What was revealed was nothing less than a conspiracy at the highest 
levels of government to break the law and contravene public policy on Iran, 
terrorism and military aid to the contras. Skeptics who deny the existence 
of conspiracies — after all, how many people can keep a secret? — miss the 
point. This conspiracy had never been a well-kept secret. The administra- 
tion had a more effective defense than secrecy: a President whose personal 
popularity could deflect isolated charges and accusations and a political 
opposition whose disunity discredited it in the public's eye. Without Meese 
certifying before the nation the existence of a veritable scandal, prior press 
revelations never added up to an issue of political significance. 

What made the difference, and what ultimately put Meese up on that 
podium, was a gradual and almost imperceptible weakening of the Reagan 
presidency in the fall of 1986. For the first time he had begun to lose the 
unquestioned support of his conservative constituency. 

The broadest cause of the erosion of support was the administration's 
apparent inability to hit upon an agenda for the second half of its final term. 
The staggering federal deficit persisted despite Reagan's increasingly half- 
hearted attempts to conomand domestic budget cuts. The miUtary buildup 
stalled in Congress. The President could not decide between arms control 
and Star Wars. Social legislation — on abortion, prayer in the schools and 
the Uke — was going nowhere. Tax reform inspired no great pubUc 
enthusiasm. And forward movement was stalled by what one conservative 
commentator called the "internecine" warfare between Reagan's top aides.^ 

Then came a series of episodes that cast doubt on Reagan's leadership, 
judgment and political clout. His swap of a Soviet for the American 
joumalist Nicholas Daniloff disappointed conservatives and foreshadowed 
future revelations of hostage bargaining with Tehran. Worse yet was for 
those conservatives Reagan's performance at Reykjavik; in impromptu 
arms talks with Soviet leaders, the President betrayed a hopelessly 



Introduction 3 



inadequate grasp of strategic issues. When Congress passed sanctions 
against South Africa, Reagan could not prevent a veto override in both 
Houses. Most important, on the first Tuesday in November Reagan lost 
his key pohtical ally, the Republican Senate. 

As the teflon chipped away, the press became bolder. It had always 
boasted a few fine investigative reporters whose early stories now seem 
remarkably prescient, like the CBS News account from 1984 of the CIA's 
use of Southem Air Transport, a private cargo line later tied to the Iran and 
contra affairs, to transport arms, airplane parts and soldiers to the contras 
via Honduras.^ AP reporters Brian Barger and Robert Parry consistently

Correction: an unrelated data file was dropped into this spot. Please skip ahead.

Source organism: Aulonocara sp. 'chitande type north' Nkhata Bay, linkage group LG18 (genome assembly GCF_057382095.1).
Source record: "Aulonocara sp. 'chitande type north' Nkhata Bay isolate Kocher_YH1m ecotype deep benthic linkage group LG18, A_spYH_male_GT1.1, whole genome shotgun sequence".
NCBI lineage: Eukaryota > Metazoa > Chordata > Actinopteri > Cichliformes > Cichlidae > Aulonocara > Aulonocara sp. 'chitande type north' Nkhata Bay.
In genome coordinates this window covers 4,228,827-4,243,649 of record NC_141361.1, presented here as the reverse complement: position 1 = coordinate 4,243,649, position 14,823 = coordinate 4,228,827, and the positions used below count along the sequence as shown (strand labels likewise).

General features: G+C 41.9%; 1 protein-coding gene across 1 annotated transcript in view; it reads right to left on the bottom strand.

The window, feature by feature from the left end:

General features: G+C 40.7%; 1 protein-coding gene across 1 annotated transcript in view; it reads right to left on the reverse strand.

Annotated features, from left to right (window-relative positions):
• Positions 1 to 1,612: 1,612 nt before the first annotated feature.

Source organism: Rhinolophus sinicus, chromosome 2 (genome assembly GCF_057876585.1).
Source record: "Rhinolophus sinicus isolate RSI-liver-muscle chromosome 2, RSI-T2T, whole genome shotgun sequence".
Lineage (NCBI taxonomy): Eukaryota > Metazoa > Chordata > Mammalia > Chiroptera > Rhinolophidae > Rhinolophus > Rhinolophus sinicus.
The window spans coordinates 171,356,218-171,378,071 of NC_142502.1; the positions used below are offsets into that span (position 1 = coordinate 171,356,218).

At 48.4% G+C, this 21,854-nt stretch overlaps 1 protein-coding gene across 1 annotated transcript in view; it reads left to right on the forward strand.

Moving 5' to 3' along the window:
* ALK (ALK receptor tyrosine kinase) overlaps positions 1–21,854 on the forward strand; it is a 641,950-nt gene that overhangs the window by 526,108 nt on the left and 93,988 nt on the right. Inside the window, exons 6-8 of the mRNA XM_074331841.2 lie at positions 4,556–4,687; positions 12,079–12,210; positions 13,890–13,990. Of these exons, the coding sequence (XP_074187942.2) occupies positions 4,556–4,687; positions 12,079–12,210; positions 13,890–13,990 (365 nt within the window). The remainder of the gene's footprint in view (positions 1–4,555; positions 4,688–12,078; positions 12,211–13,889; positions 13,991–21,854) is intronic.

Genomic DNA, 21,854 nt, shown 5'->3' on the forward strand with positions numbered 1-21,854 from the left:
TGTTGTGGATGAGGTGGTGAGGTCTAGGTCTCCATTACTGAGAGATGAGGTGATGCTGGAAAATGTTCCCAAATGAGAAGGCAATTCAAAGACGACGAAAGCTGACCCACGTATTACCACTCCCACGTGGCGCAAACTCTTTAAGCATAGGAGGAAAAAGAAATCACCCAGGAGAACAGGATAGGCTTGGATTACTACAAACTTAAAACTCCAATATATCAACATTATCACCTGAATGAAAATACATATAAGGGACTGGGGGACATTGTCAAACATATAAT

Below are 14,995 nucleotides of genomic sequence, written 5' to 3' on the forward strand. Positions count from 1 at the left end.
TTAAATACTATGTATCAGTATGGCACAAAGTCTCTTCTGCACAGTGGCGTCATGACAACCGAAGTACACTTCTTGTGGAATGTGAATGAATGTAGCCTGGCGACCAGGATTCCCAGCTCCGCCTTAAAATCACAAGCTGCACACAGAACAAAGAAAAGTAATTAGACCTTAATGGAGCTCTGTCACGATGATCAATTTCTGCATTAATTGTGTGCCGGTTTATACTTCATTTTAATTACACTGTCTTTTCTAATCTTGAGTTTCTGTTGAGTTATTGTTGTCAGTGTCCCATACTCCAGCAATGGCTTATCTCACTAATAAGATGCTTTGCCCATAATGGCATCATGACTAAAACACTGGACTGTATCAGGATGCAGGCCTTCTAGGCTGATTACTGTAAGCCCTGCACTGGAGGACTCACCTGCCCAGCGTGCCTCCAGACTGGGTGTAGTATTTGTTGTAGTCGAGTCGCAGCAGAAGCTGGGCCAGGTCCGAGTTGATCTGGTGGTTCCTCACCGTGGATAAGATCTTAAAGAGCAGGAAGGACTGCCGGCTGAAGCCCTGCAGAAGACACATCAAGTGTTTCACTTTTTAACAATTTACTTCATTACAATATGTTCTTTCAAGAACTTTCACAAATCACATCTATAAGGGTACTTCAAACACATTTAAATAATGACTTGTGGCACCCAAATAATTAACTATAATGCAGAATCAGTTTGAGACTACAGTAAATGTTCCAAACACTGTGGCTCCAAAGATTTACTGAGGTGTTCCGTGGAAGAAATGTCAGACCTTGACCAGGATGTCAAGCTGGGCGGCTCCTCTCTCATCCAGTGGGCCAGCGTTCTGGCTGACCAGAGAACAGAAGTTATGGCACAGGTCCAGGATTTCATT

broke stories throughout 1984 and 1985 about Ohver North, the private 
aid network, and the contras' involvement in arms and drug trafficking. 
Jack Anderson reported the administration's tilt toward Tehran, and its 
arms sales, in April 1986. In July 1986, the financial conduits used by 
North for his fund diversions began unraveUing in pubhc.'' But few people 
listened: Reagan's popularity bolstered his aides' denials. 

His weakness began to show — and the press in turn became more 
vigorous — ^following the crash of a contra supply plane in Nicaragua in 
early October 1986. Secretary of State George Shultz declared that the 
"private people" who hired the plane "had no connection with the U.S. 
government at all"^ — otherwise the administration would be in violation of 
a law barring the provision of military aid to the contras. 

But the pilot who survived, Eugene Hasenfus, made statements that 
top administration and CIA officials had their fingerprints all over the 
operation. Ample documentation that went down with the plane confirmed 
it. So did telephone records subsequently made available from the 
Salvadoran "safe house" where the whole supply operation was managed. 
The calls from that base to the White House clinched the case. In the 
following two weeks, a deluge of news stories painted a picture of 
mercenaries, terrorists and private "spooks" in the indirect employ of 
administration officials to evade the will of Congress.^ 

On October 8, the FBI announced that it was investigating the 
company Unked to the two American pilots killed in the supply plane crash: 
Southern Air Transport. FBI officials were soon to learn, by way of 
worried NSC operators, that Southern Air was just then involved in top 
secret shipments of arms to Iran. A mini-coverup began — in fact, a 26-day 
delay in the FBI's investigation^ — but the White House was fast losing 
control. 

Behind the scenes, meanwhile, disgruntled Iranian pohtical factions